The video below shows the technique, including using your spare hand to grip the tube – a helpful technique for beginners.

See 0:42 to show tube gripping and sweeping action
  1. If the ball’s initial speed is insufficient, then the strobes will flash as the ball rotates, but the ball will roll to a stop, in which case return it to the starting position and try again.  Do not use the magnet to return the ball to the starting position – this may lead to placing the magnet near the electromagnet, which may result in damage or injury.
  2. Check the expected results:
    • The ball should continuously roll around the tube and LED strobes should flash as the ball passes through each EM. 
    • Three LEDs in the Output Board bar graph should flash in sequence as the ball passes through the respective EM’s.
    • The screen should graph the ball’s speed in metres/second.  As the graph reaches the end of the screen, the screen clears and the graph begins again from the the left hand side.
    • The rotating ball should produce an ongoing swish sound as it rolls around the tube.  Listen carefully for any clicking sound, which could indicate that the ball is striking the edge of the tube as it travels across the tube join.  If so, close any gap between the tube edges.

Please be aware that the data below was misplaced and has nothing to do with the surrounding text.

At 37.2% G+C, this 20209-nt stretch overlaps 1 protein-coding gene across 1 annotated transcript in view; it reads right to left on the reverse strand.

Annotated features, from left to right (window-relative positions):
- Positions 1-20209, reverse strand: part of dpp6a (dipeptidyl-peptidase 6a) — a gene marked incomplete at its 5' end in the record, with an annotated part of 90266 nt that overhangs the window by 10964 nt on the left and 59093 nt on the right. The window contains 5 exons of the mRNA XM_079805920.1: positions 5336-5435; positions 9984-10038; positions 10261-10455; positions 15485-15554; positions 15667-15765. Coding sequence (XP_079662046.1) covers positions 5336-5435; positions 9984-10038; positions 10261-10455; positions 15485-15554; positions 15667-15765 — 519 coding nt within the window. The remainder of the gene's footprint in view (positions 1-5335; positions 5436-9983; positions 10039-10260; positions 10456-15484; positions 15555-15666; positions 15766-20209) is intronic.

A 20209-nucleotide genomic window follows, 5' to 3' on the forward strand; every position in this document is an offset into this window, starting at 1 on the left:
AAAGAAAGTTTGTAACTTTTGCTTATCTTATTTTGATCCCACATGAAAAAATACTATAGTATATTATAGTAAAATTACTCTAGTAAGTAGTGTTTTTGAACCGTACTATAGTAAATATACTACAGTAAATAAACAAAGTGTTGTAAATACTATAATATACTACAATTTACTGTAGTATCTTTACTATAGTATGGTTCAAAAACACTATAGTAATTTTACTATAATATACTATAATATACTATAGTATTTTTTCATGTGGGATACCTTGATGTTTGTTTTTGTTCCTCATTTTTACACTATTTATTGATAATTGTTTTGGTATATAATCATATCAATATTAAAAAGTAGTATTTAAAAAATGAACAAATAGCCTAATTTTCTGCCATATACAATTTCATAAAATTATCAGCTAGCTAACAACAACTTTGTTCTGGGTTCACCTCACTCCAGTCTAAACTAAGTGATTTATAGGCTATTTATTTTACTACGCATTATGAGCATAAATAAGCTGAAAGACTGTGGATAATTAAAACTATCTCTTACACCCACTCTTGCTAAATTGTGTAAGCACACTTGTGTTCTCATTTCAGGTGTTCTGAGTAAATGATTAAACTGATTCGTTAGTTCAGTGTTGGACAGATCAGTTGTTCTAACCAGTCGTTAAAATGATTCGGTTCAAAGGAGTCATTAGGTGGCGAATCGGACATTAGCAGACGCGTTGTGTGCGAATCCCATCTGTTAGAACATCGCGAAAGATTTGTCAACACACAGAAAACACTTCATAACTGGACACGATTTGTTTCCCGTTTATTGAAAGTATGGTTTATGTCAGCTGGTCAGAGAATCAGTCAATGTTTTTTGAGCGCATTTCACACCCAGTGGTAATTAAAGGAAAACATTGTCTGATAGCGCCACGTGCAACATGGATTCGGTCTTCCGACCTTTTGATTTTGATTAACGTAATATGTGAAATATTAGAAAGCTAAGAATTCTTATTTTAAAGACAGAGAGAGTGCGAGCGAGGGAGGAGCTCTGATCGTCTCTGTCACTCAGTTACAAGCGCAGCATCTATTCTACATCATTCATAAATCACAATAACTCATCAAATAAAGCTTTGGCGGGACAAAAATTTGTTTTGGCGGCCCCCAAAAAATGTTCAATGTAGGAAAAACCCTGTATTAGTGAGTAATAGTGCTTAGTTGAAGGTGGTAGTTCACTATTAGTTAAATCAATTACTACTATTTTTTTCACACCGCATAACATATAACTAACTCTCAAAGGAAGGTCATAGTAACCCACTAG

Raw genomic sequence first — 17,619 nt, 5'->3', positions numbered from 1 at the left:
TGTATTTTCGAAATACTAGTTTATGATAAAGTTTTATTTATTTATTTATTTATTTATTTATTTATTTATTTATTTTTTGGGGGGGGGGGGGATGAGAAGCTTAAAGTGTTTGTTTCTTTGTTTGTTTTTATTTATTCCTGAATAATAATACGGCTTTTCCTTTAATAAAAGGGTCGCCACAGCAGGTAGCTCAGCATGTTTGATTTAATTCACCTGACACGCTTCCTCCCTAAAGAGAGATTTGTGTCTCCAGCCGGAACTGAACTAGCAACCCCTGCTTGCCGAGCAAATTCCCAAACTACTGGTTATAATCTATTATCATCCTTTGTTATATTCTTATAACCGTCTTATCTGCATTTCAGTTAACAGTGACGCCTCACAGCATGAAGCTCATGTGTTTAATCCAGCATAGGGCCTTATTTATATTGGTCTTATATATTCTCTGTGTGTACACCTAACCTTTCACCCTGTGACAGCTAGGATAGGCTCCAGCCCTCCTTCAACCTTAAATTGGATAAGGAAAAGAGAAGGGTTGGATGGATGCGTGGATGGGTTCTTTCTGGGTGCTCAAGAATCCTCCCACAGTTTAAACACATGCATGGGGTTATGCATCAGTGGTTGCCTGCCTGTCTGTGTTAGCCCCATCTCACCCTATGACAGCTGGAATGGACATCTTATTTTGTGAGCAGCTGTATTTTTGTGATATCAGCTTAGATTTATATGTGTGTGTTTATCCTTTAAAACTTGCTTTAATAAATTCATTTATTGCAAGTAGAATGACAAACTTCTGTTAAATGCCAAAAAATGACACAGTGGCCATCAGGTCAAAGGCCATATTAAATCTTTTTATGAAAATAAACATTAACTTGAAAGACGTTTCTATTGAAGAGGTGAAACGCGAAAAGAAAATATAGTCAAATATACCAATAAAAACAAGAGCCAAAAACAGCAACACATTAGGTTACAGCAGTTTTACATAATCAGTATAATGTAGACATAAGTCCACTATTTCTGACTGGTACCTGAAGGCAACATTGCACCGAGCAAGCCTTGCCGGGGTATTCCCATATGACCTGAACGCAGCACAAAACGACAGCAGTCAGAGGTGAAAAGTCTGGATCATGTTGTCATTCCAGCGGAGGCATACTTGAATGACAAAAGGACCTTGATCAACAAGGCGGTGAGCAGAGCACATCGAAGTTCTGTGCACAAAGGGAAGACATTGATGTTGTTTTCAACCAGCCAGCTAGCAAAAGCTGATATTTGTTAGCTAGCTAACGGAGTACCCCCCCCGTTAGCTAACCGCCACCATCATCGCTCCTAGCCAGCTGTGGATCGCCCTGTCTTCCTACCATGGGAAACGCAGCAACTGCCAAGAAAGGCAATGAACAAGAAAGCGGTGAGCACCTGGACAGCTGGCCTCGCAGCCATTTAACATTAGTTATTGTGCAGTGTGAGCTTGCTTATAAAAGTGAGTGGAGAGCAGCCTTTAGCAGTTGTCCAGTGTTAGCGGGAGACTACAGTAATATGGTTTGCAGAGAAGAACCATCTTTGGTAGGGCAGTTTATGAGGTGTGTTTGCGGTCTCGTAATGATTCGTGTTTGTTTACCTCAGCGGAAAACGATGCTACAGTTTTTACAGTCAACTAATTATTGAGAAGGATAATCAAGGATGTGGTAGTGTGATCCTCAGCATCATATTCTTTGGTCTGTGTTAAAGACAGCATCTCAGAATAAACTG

• The PPA should draw additional current from the power supply during operation.  As the EM pulses are very short, the current displayed on your meter/power supply will vary depending on its sampling period.  It can be expected that it will jump between values as EM pulses randomly align with display sampling periods.

Shutting down

To stop the ball rotating, simply toggle the EM enable switch.  The last LED in the bargraph will turn off, and the ball will roll to a stop.  The graph will show the speed decrease – a nice exponential decay.

To turn off the unit, simply turn off the power supply. 

This page will be updated to include a description of the PPA’s screen and USB connection to PC

User Interface

The PPA’s user interface consists of the throttle unit and the screen.

The throttle consists of a linear potentiometer and two pushbuttons. The Arduino firmware can be programmed to recognise the button presses and activate customised features/display/data. A simple design would have been for the potentiometer and each pushbutton to have their own inputs to the Arduino. This wasn’t possible due to limited I/O pins on the Arduino, so the throttle’s resistor network attempts to level shift the potentiometer data in such a way that the button presses can be detected by the firmware independently of the potentiometer level. This has not been perfectly achieved with the current design!